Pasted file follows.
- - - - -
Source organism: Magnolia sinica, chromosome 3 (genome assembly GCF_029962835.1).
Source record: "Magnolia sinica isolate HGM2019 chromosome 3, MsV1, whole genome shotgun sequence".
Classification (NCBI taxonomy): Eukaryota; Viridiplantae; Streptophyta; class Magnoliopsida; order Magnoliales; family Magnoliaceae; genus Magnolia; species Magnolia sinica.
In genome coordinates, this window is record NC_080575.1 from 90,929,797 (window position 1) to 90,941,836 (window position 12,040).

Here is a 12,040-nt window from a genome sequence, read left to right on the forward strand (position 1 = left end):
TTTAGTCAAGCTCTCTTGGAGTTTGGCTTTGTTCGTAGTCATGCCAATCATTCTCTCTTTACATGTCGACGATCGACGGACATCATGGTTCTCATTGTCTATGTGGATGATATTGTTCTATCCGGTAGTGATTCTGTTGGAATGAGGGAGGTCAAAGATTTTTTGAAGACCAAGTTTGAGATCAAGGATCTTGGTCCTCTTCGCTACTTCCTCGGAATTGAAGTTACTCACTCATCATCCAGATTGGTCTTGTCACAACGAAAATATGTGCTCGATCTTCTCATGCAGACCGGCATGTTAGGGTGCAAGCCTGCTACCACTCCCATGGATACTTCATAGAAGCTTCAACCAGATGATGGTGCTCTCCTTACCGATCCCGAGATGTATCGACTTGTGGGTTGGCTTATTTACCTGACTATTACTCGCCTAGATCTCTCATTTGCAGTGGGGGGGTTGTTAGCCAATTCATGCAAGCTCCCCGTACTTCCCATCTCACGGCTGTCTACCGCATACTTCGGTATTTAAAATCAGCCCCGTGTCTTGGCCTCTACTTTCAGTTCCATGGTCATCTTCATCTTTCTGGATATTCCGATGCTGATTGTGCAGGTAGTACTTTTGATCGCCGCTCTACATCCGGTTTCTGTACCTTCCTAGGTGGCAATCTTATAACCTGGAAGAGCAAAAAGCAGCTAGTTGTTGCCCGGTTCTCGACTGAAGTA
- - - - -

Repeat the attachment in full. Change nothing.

Source organism: Magnolia sinica, chromosome 3 (genome assembly GCF_029962835.1).
Source record: "Magnolia sinica isolate HGM2019 chromosome 3, MsV1, whole genome shotgun sequence".
Classification (NCBI taxonomy): Eukaryota; Viridiplantae; Streptophyta; class Magnoliopsida; order Magnoliales; family Magnoliaceae; genus Magnolia; species Magnolia sinica.
In genome coordinates, this window is record NC_080575.1 from 90,929,797 (window position 1) to 90,941,836 (window position 12,040).

Here is a 12,040-nt window from a genome sequence, read left to right on the forward strand (position 1 = left end):
TTTAGTCAAGCTCTCTTGGAGTTTGGCTTTGTTCGTAGTCATGCCAATCATTCTCTCTTTACATGTCGACGATCGACGGACATCATGGTTCTCATTGTCTATGTGGATGATATTGTTCTATCCGGTAGTGATTCTGTTGGAATGAGGGAGGTCAAAGATTTTTTGAAGACCAAGTTTGAGATCAAGGATCTTGGTCCTCTTCGCTACTTCCTCGGAATTGAAGTTACTCACTCATCATCCAGATTGGTCTTGTCACAACGAAAATATGTGCTCGATCTTCTCATGCAGACCGGCATGTTAGGGTGCAAGCCTGCTACCACTCCCATGGATACTTCATAGAAGCTTCAACCAGATGATGGTGCTCTCCTTACCGATCCCGAGATGTATCGACTTGTGGGTTGGCTTATTTACCTGACTATTACTCGCCTAGATCTCTCATTTGCAGTGGGGGGGTTGTTAGCCAATTCATGCAAGCTCCCCGTACTTCCCATCTCACGGCTGTCTACCGCATACTTCGGTATTTAAAATCAGCCCCGTGTCTTGGCCTCTACTTTCAGTTCCATGGTCATCTTCATCTTTCTGGATATTCCGATGCTGATTGTGCAGGTAGTACTTTTGATCGCCGCTCTACATCCGGTTTCTGTACCTTCCTAGGTGGCAATCTTATAACCTGGAAGAGCAAAAAGCAGCTAGTTGTTGCCCGGTTCTCGACTGAAGTA